Regardless of the type of mattress you are dealing with, you should never use liquid to clean a mattress bed. Water based cleaners will seep into the foam and batting. Difficult to remove, the remaining moisture may result in mold and mildew.
Regardless of whether you are dealing with cat urine, blood or sweat, you should not use liquid to clean the mattress. However, there are steps you can take to clean the mattress when something should happen to it.
Removing Liquids from the Bed
It doesn’t matter if your young child peed the bed or your over intoxicated husband had an accident and peed the bed, if your cat decided to spray it, or if you spilled a glass of wine on the mattress. Although it sounds like you also need a good bed wetting solution too.
The first step is to remove as much of the offending liquid as possible. Here are the steps you should follow to start on this task.
Remove bedding – Start by stripping the bed completely. Get the sheets washing and remove any mattress covers you may have. With the bed stripped, you can start to see the extent of the damage. If it’s urine in the mattress, you can see the extent of the stains with a black light if it has already started to dry. If not it should be visible without one.
Waterbeds and airbeds – If you have one of these beds, then you can start by unzipping the top cover and pulling it back. The liquid can easily be cleaned off the vinyl base mattress with some warm, soapy water. Have a towel on hand to quickly dry the material, and do not allow the liquid to get near the foam that is around the sides. The cover can be cleaned separately following the directions for innerspring and foam mattresses. Be sure to remove and wash down any liquid that gets in and around the vinyl base because if that dries it’s going to smell and could grow mold.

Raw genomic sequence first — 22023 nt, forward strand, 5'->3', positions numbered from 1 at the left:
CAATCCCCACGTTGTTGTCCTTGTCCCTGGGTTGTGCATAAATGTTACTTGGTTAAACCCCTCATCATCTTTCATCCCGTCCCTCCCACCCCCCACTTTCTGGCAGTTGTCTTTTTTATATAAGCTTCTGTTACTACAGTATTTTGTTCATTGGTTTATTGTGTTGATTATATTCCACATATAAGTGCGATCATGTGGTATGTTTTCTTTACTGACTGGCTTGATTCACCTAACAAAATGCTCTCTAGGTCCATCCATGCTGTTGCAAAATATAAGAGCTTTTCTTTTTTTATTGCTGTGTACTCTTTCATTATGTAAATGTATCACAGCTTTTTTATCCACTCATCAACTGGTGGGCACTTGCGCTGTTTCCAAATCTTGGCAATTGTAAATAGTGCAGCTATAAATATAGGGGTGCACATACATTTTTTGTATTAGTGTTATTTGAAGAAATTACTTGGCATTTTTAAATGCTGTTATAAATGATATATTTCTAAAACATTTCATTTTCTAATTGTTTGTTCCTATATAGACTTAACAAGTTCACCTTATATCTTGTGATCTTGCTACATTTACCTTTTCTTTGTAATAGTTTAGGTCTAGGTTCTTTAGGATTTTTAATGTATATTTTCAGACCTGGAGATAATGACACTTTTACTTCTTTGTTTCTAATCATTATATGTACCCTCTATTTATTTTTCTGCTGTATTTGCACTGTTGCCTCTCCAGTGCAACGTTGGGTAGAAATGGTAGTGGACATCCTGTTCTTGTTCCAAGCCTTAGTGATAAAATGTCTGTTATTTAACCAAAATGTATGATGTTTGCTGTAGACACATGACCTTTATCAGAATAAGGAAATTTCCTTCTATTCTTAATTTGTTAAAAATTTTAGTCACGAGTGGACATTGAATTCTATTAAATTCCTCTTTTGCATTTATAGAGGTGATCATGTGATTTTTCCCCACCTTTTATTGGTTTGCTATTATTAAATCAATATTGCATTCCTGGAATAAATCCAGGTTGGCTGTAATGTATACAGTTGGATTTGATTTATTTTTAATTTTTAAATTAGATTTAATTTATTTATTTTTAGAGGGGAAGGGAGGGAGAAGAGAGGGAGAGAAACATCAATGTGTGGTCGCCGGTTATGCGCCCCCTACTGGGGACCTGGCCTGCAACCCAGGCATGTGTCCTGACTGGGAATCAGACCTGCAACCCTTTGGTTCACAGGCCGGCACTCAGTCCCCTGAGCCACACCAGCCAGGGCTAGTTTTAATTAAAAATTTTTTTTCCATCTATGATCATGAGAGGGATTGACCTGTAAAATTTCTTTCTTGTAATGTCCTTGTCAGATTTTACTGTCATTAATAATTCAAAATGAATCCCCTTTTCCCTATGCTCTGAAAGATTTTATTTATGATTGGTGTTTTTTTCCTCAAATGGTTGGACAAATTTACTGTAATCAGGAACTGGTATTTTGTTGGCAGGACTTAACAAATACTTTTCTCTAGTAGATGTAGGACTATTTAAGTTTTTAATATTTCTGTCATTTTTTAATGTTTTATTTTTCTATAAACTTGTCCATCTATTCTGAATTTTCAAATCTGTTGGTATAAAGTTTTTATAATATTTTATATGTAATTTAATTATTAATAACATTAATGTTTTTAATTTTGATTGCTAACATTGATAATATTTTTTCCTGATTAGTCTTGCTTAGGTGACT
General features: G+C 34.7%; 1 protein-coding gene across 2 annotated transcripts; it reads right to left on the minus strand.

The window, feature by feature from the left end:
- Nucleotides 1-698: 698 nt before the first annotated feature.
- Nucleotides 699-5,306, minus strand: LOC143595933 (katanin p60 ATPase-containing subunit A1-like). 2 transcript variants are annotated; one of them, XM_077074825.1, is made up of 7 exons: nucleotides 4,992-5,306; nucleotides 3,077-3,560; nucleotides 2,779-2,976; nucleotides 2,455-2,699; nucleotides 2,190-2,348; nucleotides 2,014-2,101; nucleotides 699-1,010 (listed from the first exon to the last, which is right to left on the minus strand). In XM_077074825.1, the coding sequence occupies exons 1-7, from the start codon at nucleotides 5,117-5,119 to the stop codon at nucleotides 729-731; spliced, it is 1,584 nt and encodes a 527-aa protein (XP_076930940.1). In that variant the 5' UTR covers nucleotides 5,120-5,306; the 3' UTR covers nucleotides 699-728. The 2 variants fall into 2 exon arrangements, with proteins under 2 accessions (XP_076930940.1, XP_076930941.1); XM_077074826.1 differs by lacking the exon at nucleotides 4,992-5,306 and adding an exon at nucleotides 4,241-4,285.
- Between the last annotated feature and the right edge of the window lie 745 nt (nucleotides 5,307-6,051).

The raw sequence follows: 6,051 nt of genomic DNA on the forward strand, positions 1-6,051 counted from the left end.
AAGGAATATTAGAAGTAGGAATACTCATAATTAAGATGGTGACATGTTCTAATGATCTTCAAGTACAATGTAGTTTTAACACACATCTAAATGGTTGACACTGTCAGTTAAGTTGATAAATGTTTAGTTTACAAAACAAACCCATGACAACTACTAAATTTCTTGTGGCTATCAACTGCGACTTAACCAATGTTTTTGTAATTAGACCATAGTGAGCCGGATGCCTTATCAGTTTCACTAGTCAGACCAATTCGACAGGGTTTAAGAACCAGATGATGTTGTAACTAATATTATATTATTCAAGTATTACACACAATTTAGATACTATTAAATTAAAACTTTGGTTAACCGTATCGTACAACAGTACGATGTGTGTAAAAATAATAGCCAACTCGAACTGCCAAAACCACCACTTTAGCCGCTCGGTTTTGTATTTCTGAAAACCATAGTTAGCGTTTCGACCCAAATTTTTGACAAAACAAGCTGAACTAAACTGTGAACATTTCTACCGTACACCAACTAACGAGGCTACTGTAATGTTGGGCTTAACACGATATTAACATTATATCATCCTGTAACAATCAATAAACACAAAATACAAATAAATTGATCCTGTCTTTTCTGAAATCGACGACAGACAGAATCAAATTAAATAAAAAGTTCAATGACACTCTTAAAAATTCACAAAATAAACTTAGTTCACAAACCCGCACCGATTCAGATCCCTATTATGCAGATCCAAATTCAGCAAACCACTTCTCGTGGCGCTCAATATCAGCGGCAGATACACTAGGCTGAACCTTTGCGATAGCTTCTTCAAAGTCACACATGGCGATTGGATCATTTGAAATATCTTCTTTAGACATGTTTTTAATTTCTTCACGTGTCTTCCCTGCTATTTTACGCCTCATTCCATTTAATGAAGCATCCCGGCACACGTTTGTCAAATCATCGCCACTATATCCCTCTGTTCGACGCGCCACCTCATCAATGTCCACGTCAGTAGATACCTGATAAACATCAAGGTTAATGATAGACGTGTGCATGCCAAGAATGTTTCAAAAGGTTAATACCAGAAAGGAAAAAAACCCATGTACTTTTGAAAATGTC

Mold = bad!
Futons, spring mattresses, foam and waterbed covers – The liquid should be blotted out completely. Paper towels are highly absorbent and can be used to start pulling the liquid out. If necessary, put a heavy layer of towels on the stain, cover them with a heavy stack of books or lay on it yourself and give it a few hours to start wicking the moisture up.
A shop vacuum or steam cleaner is also handy when things like this happen. Use the suction only to remove as much liquid as possible. When using attachments, do not use any that have spinning brushes to avoid spreading the stain. Suck it up or blot it up as quick as possible. Trust me if you use those vacuums with the rotating bristles you’re only going to spread moisture where it doesn’t belong.
Now if you have properly cleaned the liquid or urine from the mattress and it’s dry now you want to see if it completely removed, right? You don’t want to be sleeping in bed wondering if you removed all that urine and smell.
So how do you check to be sure you cleaned all the urine?
Got a black light around?
If you don’t have access to one you can purchase a cheap one like the one I got on Amazon here.
Urine has enzymes in it that give off a distinct glow when they have a black light shining on them. UV lights need to be used at night in order to see cat and dog urine odor spots. When using the black light, urine stains will typically show up as a dull yellow to yellow-green color before being treated.
If necessary, masking tape can be used to outline odor areas for treatment in the daylight.
Perfect for you so now you can see if there’s anything glowing on there. Get out those disco lights you got in the basement or run down to the local party store and pickup a flashlight or black light bulb.